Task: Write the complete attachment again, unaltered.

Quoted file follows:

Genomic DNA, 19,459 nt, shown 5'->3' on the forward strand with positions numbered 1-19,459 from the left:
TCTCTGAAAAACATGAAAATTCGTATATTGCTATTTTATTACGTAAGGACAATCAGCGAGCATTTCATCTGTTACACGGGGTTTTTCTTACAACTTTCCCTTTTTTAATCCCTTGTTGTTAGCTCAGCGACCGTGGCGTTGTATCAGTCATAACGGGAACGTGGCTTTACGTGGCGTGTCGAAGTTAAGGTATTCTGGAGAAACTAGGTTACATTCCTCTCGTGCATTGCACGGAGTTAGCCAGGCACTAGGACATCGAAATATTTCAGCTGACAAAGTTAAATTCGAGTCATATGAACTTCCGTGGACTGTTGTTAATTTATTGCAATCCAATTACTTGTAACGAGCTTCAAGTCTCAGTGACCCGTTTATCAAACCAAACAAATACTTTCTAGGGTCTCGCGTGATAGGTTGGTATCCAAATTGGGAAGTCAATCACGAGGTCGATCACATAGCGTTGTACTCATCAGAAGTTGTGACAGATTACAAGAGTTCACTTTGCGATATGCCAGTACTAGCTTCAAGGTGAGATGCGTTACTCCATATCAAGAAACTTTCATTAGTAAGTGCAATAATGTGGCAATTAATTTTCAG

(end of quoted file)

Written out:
Genomic DNA, 19,459 nt, shown 5'->3' on the forward strand with positions numbered 1-19,459 from the left:
TCTCTGAAAAACATGAAAATTCGTATATTGCTATTTTATTACGTAAGGACAATCAGCGAGCATTTCATCTGTTACACGGGGTTTTTCTTACAACTTTCCCTTTTTTAATCCCTTGTTGTTAGCTCAGCGACCGTGGCGTTGTATCAGTCATAACGGGAACGTGGCTTTACGTGGCGTGTCGAAGTTAAGGTATTCTGGAGAAACTAGGTTACATTCCTCTCGTGCATTGCACGGAGTTAGCCAGGCACTAGGACATCGAAATATTTCAGCTGACAAAGTTAAATTCGAGTCATATGAACTTCCGTGGACTGTTGTTAATTTATTGCAATCCAATTACTTGTAACGAGCTTCAAGTCTCAGTGACCCGTTTATCAAACCAAACAAATACTTTCTAGGGTCTCGCGTGATAGGTTGGTATCCAAATTGGGAAGTCAATCACGAGGTCGATCACATAGCGTTGTACTCATCAGAAGTTGTGACAGATTACAAGAGTTCACTTTGCGATATGCCAGTACTAGCTTCAAGGTGAGATGCGTTACTCCATATCAAGAAACTTTCATTAGTAAGTGCAATAATGTGGCAATTAATTTTCAG